The IRS recently extended the tax deadline for 2021 to May 17. But what happens if you miss the new deadline? Whether you’re buried in a big project at your job or navigating a family crisis, the tax deadline can come and go in the blink of an eye. If you forgot to file your taxes before the deadline or didn’t request an extension, don’t panic! IRS agents won’t be showing up at your doorstep. However, it is essential to get in compliance as soon as possible. If you’re feeling too overwhelmed to navigate filing a late tax return, it can be helpful to work with a skilled tax attorney. Here are some steps to take if you forgot to file your taxes.
If the IRS Owes You a Refund
If the IRS owes you a tax refund, there won’t be any penalties for filing your return late. In fact, the IRS is happy to hold on to your money a bit longer interest-free. However, this doesn’t mean that you should take your time filing your taxes. You only have three years from a tax return date to claim your refund. After this period is up, unclaimed refunds are given to the U.S. Treasury.
While it may seem like it would be impossible to miss claiming your refund within the three-year period, millions of Americans do so every year. In fact, the IRS annually does a big media campaign—announcing the billions of dollars in unclaimed refunds for the year— to encourage delinquent filers to claim their money. In July 2020, the agency had a whopping $1.5 billion in refunds waiting for a total of 1.4 million delinquent taxpayers. All this is to say, it’s always best to not miss the deadline and procrastinate on filing your taxes. Many Americans are missing out on unclaimed refunds due to the simple dread of gathering their tax documents. If this is you, work with a tax attorney to ensure you get your refund.
If You Owe Money to the IRS
Conversely, you may owe money to the IRS. If you’re a taxpayer who is not expecting a refund, it’s even more crucial to file your tax return on time or if you miss the deadline, as soon as possible. Every day you miss the deadline is another day of delinquency for your return.The IRS charges interest and other penalties on your balance. In these scenarios, there are three types of penalties you may have to pay:
● Failure to file penalty. This penalty is 5% of your unpaid tax bill. It’s important to note that this penalty will be reduced by the amount of the “failure to pay penalty” for months where both penalties apply. This penalty may be applied for every month in which your bill goes unpaid for up to five months.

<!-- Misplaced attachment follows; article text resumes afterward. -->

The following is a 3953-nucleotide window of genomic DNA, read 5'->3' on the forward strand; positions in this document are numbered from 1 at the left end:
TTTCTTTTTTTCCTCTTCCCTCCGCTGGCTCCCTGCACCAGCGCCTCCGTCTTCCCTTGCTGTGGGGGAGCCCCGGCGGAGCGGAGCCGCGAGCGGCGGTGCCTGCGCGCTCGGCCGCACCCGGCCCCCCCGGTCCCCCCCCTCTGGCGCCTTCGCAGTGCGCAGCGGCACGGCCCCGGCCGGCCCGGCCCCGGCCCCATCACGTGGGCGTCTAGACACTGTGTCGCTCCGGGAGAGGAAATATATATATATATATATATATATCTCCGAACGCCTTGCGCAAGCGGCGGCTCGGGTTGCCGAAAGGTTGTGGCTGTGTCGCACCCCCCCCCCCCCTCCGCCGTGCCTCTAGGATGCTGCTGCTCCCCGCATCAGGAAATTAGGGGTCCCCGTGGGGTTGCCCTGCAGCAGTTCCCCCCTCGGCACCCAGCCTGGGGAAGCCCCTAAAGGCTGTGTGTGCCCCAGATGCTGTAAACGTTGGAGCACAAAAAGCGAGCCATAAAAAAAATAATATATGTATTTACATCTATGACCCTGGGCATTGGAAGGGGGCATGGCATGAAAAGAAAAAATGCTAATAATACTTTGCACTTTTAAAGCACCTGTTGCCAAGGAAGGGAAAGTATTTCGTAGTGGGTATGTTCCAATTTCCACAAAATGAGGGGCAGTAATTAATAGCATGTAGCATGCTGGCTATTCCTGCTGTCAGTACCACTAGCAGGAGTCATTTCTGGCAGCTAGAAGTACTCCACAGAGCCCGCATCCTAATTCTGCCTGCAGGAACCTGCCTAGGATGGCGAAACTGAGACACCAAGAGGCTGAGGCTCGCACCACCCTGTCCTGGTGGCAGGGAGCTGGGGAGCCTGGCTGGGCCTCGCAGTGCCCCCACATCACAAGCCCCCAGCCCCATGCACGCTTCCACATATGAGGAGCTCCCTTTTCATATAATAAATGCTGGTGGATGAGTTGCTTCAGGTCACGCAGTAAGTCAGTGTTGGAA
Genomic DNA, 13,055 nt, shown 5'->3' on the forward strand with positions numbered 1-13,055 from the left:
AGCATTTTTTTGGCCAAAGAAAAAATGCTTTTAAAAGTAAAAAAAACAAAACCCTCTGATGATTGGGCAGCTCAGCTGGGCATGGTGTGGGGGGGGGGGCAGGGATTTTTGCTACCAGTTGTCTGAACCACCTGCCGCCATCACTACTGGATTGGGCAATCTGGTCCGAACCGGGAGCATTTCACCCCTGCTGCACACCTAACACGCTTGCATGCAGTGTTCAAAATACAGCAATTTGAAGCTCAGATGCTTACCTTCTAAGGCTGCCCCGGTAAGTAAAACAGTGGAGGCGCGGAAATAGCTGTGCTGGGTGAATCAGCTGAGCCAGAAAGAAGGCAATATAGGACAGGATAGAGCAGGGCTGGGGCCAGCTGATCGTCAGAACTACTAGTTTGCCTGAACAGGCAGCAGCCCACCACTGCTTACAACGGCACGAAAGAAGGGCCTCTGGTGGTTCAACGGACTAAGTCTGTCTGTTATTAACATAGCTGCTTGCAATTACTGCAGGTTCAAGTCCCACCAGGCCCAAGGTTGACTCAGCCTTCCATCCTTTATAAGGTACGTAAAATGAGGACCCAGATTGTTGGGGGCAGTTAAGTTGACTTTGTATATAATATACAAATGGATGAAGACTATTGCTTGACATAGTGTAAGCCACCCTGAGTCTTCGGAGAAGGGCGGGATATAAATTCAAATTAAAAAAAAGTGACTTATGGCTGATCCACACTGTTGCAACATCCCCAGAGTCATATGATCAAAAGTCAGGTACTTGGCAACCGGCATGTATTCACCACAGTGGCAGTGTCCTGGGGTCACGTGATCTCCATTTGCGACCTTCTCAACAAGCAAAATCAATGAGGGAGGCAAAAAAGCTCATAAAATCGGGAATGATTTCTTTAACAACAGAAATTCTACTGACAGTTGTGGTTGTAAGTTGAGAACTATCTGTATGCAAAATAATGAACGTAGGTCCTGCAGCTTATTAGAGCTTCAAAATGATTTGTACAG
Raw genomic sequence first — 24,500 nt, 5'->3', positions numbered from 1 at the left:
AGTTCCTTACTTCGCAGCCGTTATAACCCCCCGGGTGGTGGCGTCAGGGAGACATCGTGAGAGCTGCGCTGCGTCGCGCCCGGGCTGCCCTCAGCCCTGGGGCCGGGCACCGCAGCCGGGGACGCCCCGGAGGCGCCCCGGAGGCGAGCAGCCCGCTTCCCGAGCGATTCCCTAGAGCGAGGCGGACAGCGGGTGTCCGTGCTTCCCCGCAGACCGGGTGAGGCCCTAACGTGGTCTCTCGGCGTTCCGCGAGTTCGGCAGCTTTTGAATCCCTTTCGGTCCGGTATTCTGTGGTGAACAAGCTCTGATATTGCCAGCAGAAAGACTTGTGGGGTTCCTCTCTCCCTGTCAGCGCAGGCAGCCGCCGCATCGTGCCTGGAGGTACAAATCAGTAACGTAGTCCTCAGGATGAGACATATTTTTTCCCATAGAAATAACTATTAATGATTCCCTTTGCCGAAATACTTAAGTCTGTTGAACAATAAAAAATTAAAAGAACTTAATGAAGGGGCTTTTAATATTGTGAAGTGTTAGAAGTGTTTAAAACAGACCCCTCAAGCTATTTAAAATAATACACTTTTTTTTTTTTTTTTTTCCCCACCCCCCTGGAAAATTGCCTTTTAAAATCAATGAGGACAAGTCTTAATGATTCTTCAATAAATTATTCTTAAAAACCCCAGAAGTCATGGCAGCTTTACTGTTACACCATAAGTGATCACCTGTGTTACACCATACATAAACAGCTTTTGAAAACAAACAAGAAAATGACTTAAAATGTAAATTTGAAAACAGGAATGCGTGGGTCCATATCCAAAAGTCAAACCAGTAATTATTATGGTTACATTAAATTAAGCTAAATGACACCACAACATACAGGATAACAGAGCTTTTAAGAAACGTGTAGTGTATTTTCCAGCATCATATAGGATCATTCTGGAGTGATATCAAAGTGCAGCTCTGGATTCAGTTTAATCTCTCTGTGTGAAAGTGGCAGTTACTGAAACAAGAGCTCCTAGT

● Failure to pay penalty. This penalty is 0.5% of your unpaid tax bill. This penalty applies to every month (or part of a month) that your payment is late until your tax bill is paid or the penalty reaches 25% of the owed tax bill.
● Failure to pay properly estimated tax. This usually only applies to freelancers or contractors who did not make the correct estimated payments to the IRS throughout the year. This penalty is calculated separately for each required installment using Form 2210. In some cases, the IRS will waive this penalty for a first offense or if you meet certain criteria.
The best thing you can do if you miss the tax deadline and owe money to the IRS is to get on top of the situation as soon as possible. As outlined above, continuing to put off your taxes will leave you with a much higher bill than you would have had otherwise. Working with a skilled tax professional is the best way to alleviate the stress of the filing process and ensure you don’t incur mounds of interest on your tax bill.
Consult a Skilled Tax Resolution Attorney
No one likes filing their taxes. However, filing your taxes by the deadline or soon after, is the best way to prevent amassing a huge tax bill. If you are struggling to gather your tax documents or navigate the filing process, it can be helpful to work with a skilled tax attorney.
At Morgan Sebastian Law, Attorney Becky Sebastian is eager to help you navigate the complexities of your tax situation. We understand the challenges of paying taxes while experiencing financial hardship, and we are here to help you handle negotiations with the IRS. To schedule a consultation with an experienced tax resolution lawyer, call 877-938-1350 or fill out our online contact form.